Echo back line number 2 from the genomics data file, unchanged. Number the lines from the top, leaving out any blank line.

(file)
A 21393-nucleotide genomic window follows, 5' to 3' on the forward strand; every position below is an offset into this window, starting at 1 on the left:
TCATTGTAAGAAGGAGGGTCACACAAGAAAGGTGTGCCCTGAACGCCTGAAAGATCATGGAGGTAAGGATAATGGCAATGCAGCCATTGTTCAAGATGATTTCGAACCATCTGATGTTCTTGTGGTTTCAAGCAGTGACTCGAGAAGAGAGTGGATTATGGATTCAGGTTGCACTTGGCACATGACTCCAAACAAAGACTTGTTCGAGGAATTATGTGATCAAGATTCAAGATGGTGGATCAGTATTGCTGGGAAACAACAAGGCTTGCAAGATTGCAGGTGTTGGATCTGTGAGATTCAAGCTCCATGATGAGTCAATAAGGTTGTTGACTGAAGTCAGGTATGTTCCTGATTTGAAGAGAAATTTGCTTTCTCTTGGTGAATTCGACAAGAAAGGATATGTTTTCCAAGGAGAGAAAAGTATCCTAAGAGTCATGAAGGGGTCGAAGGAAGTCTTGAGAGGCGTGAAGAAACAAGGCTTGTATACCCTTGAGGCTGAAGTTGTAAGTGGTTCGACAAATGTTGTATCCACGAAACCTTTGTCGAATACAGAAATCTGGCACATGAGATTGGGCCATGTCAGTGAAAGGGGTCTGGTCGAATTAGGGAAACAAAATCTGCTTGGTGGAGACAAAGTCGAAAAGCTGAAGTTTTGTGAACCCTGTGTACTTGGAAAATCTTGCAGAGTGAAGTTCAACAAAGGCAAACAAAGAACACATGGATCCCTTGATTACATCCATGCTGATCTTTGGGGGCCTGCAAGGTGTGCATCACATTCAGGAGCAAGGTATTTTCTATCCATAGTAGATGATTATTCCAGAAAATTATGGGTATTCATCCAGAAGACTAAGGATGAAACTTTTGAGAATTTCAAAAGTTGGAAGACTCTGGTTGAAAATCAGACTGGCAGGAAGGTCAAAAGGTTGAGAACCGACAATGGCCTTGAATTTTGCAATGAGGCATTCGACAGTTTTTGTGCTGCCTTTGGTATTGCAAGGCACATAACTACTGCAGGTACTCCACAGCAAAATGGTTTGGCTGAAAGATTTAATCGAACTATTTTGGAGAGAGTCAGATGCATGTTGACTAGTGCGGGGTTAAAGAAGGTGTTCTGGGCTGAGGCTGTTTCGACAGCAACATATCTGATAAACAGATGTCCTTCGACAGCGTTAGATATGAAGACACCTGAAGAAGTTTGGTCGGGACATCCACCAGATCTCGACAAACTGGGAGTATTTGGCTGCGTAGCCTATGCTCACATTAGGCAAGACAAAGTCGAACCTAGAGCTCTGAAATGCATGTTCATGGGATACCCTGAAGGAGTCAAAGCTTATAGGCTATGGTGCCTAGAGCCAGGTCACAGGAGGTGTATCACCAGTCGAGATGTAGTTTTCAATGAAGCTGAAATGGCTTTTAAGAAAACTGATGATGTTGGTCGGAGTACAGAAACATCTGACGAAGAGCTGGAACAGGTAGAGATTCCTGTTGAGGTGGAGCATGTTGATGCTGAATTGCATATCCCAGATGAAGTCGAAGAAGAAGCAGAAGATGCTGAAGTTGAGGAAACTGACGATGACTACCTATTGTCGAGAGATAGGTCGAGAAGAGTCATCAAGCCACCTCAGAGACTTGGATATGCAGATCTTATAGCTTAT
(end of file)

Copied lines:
TCATTGTAAGAAGGAGGGTCACACAAGAAAGGTGTGCCCTGAACGCCTGAAAGATCATGGAGGTAAGGATAATGGCAATGCAGCCATTGTTCAAGATGATTTCGAACCATCTGATGTTCTTGTGGTTTCAAGCAGTGACTCGAGAAGAGAGTGGATTATGGATTCAGGTTGCACTTGGCACATGACTCCAAACAAAGACTTGTTCGAGGAATTATGTGATCAAGATTCAAGATGGTGGATCAGTATTGCTGGGAAACAACAAGGCTTGCAAGATTGCAGGTGTTGGATCTGTGAGATTCAAGCTCCATGATGAGTCAATAAGGTTGTTGACTGAAGTCAGGTATGTTCCTGATTTGAAGAGAAATTTGCTTTCTCTTGGTGAATTCGACAAGAAAGGATATGTTTTCCAAGGAGAGAAAAGTATCCTAAGAGTCATGAAGGGGTCGAAGGAAGTCTTGAGAGGCGTGAAGAAACAAGGCTTGTATACCCTTGAGGCTGAAGTTGTAAGTGGTTCGACAAATGTTGTATCCACGAAACCTTTGTCGAATACAGAAATCTGGCACATGAGATTGGGCCATGTCAGTGAAAGGGGTCTGGTCGAATTAGGGAAACAAAATCTGCTTGGTGGAGACAAAGTCGAAAAGCTGAAGTTTTGTGAACCCTGTGTACTTGGAAAATCTTGCAGAGTGAAGTTCAACAAAGGCAAACAAAGAACACATGGATCCCTTGATTACATCCATGCTGATCTTTGGGGGCCTGCAAGGTGTGCATCACATTCAGGAGCAAGGTATTTTCTATCCATAGTAGATGATTATTCCAGAAAATTATGGGTATTCATCCAGAAGACTAAGGATGAAACTTTTGAGAATTTCAAAAGTTGGAAGACTCTGGTTGAAAATCAGACTGGCAGGAAGGTCAAAAGGTTGAGAACCGACAATGGCCTTGAATTTTGCAATGAGGCATTCGACAGTTTTTGTGCTGCCTTTGGTATTGCAAGGCACATAACTACTGCAGGTACTCCACAGCAAAATGGTTTGGCTGAAAGATTTAATCGAACTATTTTGGAGAGAGTCAGATGCATGTTGACTAGTGCGGGGTTAAAGAAGGTGTTCTGGGCTGAGGCTGTTTCGACAGCAACATATCTGATAAACAGATGTCCTTCGACAGCGTTAGATATGAAGACACCTGAAGAAGTTTGGTCGGGACATCCACCAGATCTCGACAAACTGGGAGTATTTGGCTGCGTAGCCTATGCTCACATTAGGCAAGACAAAGTCGAACCTAGAGCTCTGAAATGCATGTTCATGGGATACCCTGAAGGAGTCAAAGCTTATAGGCTATGGTGCCTAGAGCCAGGTCACAGGAGGTGTATCACCAGTCGAGATGTAGTTTTCAATGAAGCTGAAATGGCTTTTAAGAAAACTGATGATGTTGGTCGGAGTACAGAAACATCTGACGAAGAGCTGGAACAGGTAGAGATTCCTGTTGAGGTGGAGCATGTTGATGCTGAATTGCATATCCCAGATGAAGTCGAAGAAGAAGCAGAAGATGCTGAAGTTGAGGAAACTGACGATGACTACCTATTGTCGAGAGATAGGTCGAGAAGAGTCATCAAGCCACCTCAGAGACTTGGATATGCAGATCTTATAGCTTAT